Research Blog > Does Alcohol Use Lead to Unprotected Sex?
Many research studies have examined whether alcohol predicts unprotected sex. There have been an especially large number of studies looking at this effect in men who have sex with men (MSM) . Theoretically, drinking could lead to unprotected sex because it limits our brain’s ability to process information. As a result, we are less likely to consider the consequences of our behaviors. However, research in this area has been mixed [1,2]. Some studies report links between drinking and unprotected sex in MSM, but others have found no relationship. These mixed findings have led some researchers to conclude that there may be developmental differences in this effect. This means that the link between drinking and unprotected sex might change across the lifespan.
A recent study in AIDS and Behavior by IMPACT’s Dr. Michael Newcomb examined age differences in the association between alcohol use and unprotected sex . One hundred forty-three MSM ages 16–40 completed weekly online sexual behavior diaries for 12 weeks. Sexual diary studies follow participants over time, and they map episodes of alcohol use directly onto sexual encounters. This makes sexual diary studies an ideal method for examining drinking and unprotected sex. Averaging across all participants in this study, alcohol use before sex was not associated with unprotected sex. However, the study found some important differences by age. Alcohol use before sex was associated with more unprotected sex in younger MSM, but not adult MSM.
Newcomb’s study  is one of the few studies on drinking and unprotected sex to survey both young and adult MSM. Because of this, the study likely had more power to examine developmental differences. What is becoming clearer is that drinking is probably linked to unprotected sex for some but not all MSM. Knowing about these links will help researchers to develop interventions that reduce alcohol use and unprotected sex. Ultimately, these efforts will hopefully reduce health problems and decrease the likelihood of HIV infection. If these risk behaviors do co-occur among young MSM, then it may be impossible to reduce sexual risk without also addressing alcohol use, drug use, and various other psychosocial concerns experienced by this group.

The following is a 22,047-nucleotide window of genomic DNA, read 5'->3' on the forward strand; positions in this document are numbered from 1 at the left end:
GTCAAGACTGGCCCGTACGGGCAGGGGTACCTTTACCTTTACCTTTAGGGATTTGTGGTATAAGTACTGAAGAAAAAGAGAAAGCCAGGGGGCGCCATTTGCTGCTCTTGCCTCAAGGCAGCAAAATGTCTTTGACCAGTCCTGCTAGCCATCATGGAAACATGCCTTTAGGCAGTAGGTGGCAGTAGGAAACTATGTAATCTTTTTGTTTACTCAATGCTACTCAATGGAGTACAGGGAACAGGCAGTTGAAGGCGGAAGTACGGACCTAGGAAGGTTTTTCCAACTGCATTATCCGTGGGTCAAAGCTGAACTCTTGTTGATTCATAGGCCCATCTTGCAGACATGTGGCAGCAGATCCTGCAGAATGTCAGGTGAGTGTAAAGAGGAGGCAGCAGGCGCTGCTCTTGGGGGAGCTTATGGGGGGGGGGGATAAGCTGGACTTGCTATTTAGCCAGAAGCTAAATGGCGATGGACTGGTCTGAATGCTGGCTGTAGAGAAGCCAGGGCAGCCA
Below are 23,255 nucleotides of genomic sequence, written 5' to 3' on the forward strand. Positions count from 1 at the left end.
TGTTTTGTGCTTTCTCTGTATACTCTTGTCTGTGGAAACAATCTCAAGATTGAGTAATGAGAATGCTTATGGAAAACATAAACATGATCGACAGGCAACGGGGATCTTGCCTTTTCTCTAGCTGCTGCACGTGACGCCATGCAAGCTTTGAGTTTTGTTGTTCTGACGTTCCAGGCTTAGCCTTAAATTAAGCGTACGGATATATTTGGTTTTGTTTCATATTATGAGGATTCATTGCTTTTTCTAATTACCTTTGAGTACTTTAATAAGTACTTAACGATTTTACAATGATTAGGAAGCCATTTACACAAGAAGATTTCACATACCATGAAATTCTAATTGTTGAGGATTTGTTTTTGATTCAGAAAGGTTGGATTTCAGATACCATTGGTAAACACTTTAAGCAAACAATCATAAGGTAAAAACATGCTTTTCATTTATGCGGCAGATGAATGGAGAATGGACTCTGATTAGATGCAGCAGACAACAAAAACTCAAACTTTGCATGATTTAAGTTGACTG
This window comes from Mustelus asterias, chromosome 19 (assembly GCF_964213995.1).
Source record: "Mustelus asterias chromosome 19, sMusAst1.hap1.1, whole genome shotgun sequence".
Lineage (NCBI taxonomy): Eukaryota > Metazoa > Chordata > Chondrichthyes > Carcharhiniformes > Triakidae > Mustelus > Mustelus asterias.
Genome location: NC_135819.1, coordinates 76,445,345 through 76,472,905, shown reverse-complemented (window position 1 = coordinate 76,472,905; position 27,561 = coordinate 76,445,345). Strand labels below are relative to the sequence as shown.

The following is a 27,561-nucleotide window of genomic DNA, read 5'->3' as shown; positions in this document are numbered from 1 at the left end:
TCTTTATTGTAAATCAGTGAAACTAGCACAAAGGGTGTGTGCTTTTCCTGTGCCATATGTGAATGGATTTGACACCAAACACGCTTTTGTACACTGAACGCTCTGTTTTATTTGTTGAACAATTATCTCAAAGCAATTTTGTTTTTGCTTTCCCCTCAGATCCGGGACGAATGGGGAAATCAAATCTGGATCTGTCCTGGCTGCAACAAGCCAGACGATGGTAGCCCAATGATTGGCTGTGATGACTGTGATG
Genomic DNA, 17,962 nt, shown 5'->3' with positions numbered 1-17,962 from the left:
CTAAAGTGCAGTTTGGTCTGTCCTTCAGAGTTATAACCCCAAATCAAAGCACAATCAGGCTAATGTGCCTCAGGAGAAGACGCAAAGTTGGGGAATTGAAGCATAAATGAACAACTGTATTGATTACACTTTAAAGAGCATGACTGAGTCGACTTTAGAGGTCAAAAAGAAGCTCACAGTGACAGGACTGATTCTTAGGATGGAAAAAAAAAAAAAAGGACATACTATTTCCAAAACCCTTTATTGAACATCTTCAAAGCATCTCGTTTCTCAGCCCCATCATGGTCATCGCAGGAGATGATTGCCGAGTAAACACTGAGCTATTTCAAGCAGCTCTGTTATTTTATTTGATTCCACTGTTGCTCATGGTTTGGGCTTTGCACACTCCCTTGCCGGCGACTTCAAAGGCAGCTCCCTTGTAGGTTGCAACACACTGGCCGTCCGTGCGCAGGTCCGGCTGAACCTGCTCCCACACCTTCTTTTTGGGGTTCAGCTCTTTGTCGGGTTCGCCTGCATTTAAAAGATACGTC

1. Mustanski BS, Newcomb ME, Du Bois SN, Garcia SC, Grov C. HIV in young men who have sex with men: a review of epidemiology, risk and protective factors, and interventions. Journal of sex research. Mar 2011;48(2-3):218-253.
2. Vosburgh HW, Mansergh G, Sullivan PS, Purcell DW. A Review of the Literature on Event-Level Substance Use and Sexual Risk Behavior Among Men Who Have Sex with Men. AIDS and behavior. Feb 10 2012.
3. Newcomb ME. Moderating Effect of Age on the Association Between Alcohol Use and Sexual Risk in MSM: Evidence for Elevated Risk Among Younger MSM. AIDS and behavior. Apr 4 2013.